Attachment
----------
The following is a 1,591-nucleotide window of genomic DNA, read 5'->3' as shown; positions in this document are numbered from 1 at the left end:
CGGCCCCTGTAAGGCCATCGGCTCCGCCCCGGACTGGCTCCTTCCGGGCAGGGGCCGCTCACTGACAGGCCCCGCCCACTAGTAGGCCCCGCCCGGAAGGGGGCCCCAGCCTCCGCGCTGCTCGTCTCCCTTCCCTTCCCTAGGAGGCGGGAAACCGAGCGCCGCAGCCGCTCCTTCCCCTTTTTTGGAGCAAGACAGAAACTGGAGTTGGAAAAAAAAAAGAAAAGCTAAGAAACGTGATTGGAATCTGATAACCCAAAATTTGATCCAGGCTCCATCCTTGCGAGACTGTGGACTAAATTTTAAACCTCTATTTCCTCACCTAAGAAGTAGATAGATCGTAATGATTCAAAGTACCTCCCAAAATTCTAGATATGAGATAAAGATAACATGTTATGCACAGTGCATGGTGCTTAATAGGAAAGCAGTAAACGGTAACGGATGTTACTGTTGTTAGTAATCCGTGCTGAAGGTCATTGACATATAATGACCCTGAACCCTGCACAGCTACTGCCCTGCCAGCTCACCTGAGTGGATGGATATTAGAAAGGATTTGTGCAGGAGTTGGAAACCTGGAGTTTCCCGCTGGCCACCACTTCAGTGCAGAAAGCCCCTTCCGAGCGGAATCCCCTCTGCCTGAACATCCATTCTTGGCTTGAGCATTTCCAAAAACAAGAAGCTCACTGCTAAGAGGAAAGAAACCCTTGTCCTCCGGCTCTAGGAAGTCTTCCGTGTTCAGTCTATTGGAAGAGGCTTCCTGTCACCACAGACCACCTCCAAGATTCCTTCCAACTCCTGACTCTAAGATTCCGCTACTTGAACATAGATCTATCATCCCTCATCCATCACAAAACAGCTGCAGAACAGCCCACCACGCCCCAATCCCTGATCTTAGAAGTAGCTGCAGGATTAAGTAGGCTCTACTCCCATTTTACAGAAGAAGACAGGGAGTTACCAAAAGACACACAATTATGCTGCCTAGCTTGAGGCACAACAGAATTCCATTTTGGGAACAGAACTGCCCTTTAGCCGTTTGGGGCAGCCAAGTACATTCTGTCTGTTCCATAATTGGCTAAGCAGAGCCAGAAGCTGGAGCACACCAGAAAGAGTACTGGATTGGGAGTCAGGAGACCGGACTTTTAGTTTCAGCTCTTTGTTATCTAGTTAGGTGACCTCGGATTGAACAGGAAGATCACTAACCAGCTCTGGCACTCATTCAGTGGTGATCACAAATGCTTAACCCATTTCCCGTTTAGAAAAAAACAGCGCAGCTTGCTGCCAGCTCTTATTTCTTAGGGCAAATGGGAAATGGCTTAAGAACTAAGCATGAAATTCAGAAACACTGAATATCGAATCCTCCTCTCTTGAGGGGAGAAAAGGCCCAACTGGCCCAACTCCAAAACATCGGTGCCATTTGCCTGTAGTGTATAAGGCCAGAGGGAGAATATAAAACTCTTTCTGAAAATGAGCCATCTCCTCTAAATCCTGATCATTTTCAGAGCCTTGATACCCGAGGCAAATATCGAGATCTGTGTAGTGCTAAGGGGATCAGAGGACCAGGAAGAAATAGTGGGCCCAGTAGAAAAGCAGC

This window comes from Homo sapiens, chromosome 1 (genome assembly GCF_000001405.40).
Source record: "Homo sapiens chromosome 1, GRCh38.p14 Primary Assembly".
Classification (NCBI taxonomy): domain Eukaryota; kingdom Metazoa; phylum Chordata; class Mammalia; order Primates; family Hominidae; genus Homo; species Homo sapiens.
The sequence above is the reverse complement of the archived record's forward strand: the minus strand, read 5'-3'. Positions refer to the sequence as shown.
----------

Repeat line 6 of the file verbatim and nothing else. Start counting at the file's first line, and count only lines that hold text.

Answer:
The sequence above is the reverse complement of the archived record's forward strand: the minus strand, read 5'-3'. Positions refer to the sequence as shown.